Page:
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Edward III and the War at Sea

Edward III and the War at Sea: The English Navy, 1327-1377

Graham Cushway
Volume: 35
Copyright Date: 2011
Published by: Boydell and Brewer,
Pages: 280
https://www.jstor.org/stable/10.7722/j.ctt81pjh
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  • Book Info
    Edward III and the War at Sea
    Book Description:

    This book describes naval warfare during the opening phase of the Hundred Years War, a vital period in the development of the early Royal Navy, in which Edward III's government struggled to harness English naval power in a dramatic battle for supremacy with their French and Spanish adversaries. It shows how the escalating demands of Edward's astonishing military ambitions led to an intense period of evolution in the English navy and the growth of a culture of naval specialism and professionalism. It addresses how this in turn affected the livelihoods of England's mariners and coastal communities. The book covers in detail the most important sea battles of Edward III's reign - Sluys, Winchelsea and La Rochelle - as well as raids and naval blockades. It highlights the systems by which ships were brought into service and mariners recruited, and explores how these were resisted by mariners and coastal communities. It also tells the story of the range of personalities, heroes and villains who influenced the development of the navy in the reign of Edward III. GRAHAM CUSHWAY holds a PhD in Maritime History from the University of Exeter.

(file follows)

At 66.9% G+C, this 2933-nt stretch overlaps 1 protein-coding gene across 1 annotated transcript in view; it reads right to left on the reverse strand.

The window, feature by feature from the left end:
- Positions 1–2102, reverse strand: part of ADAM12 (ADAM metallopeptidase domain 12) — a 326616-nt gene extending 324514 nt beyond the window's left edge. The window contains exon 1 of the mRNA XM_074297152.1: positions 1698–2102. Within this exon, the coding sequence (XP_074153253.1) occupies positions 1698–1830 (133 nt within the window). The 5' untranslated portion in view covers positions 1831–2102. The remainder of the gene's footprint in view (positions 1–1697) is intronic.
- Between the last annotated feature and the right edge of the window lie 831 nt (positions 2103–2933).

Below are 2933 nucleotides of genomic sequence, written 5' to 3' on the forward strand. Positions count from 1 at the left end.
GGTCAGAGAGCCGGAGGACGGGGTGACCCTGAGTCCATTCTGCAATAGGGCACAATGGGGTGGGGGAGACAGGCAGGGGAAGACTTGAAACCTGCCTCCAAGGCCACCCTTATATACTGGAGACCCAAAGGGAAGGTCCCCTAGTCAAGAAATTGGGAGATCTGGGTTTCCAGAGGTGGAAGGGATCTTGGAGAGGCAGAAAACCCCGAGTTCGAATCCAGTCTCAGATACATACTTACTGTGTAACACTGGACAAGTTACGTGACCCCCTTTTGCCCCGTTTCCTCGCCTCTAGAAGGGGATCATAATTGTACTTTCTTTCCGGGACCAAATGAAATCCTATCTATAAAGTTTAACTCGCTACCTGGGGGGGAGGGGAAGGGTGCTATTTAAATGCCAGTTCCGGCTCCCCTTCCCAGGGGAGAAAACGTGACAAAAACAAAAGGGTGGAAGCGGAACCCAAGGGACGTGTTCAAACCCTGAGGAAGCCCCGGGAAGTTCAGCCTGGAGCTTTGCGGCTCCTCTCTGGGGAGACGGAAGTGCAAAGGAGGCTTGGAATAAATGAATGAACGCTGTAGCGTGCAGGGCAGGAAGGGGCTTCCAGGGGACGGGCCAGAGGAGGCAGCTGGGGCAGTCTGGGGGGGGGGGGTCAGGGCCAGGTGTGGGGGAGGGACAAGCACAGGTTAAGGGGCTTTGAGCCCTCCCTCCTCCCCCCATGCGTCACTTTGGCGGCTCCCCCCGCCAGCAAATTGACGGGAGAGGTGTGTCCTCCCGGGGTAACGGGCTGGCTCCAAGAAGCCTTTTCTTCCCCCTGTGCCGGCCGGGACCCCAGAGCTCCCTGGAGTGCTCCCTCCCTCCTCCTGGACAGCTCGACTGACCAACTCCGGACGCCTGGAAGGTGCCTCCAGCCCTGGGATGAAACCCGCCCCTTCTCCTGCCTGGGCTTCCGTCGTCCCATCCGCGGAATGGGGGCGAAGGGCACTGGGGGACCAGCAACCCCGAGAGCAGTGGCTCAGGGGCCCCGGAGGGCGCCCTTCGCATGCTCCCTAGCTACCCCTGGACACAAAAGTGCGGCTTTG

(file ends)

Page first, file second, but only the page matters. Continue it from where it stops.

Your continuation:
eISBN: 978-1-84615-945-9
    Subjects: History

Table of Contents

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  1. Front Matter
    (pp. i-iv)
  2. Table of Contents
    (pp. v-v)
  3. List of Illustrations
    (pp. vi-viii)
  4. Preface
    (pp. ix-xi)
  5. List of Abbreviations
    (pp. xii-xii)
  6. 1 Introduction
    (pp. 1-6)